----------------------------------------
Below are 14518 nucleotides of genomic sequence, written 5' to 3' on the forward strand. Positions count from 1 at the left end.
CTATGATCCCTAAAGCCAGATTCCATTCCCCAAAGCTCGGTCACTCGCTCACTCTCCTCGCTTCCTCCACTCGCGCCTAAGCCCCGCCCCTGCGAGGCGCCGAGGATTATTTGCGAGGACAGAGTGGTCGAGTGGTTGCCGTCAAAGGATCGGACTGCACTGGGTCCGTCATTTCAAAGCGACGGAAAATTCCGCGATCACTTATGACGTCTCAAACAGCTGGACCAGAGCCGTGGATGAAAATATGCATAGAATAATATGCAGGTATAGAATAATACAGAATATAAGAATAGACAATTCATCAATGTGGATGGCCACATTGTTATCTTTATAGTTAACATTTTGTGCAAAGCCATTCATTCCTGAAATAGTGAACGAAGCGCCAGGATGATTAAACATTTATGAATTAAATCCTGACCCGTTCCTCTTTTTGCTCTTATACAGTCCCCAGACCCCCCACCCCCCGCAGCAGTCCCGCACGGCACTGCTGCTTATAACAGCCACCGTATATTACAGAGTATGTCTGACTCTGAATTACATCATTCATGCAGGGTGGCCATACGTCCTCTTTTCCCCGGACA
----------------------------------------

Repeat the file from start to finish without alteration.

Below are 14518 nucleotides of genomic sequence, written 5' to 3' on the forward strand. Positions count from 1 at the left end.
CTATGATCCCTAAAGCCAGATTCCATTCCCCAAAGCTCGGTCACTCGCTCACTCTCCTCGCTTCCTCCACTCGCGCCTAAGCCCCGCCCCTGCGAGGCGCCGAGGATTATTTGCGAGGACAGAGTGGTCGAGTGGTTGCCGTCAAAGGATCGGACTGCACTGGGTCCGTCATTTCAAAGCGACGGAAAATTCCGCGATCACTTATGACGTCTCAAACAGCTGGACCAGAGCCGTGGATGAAAATATGCATAGAATAATATGCAGGTATAGAATAATACAGAATATAAGAATAGACAATTCATCAATGTGGATGGCCACATTGTTATCTTTATAGTTAACATTTTGTGCAAAGCCATTCATTCCTGAAATAGTGAACGAAGCGCCAGGATGATTAAACATTTATGAATTAAATCCTGACCCGTTCCTCTTTTTGCTCTTATACAGTCCCCAGACCCCCCACCCCCCGCAGCAGTCCCGCACGGCACTGCTGCTTATAACAGCCACCGTATATTACAGAGTATGTCTGACTCTGAATTACATCATTCATGCAGGGTGGCCATACGTCCTCTTTTCCCCGGACA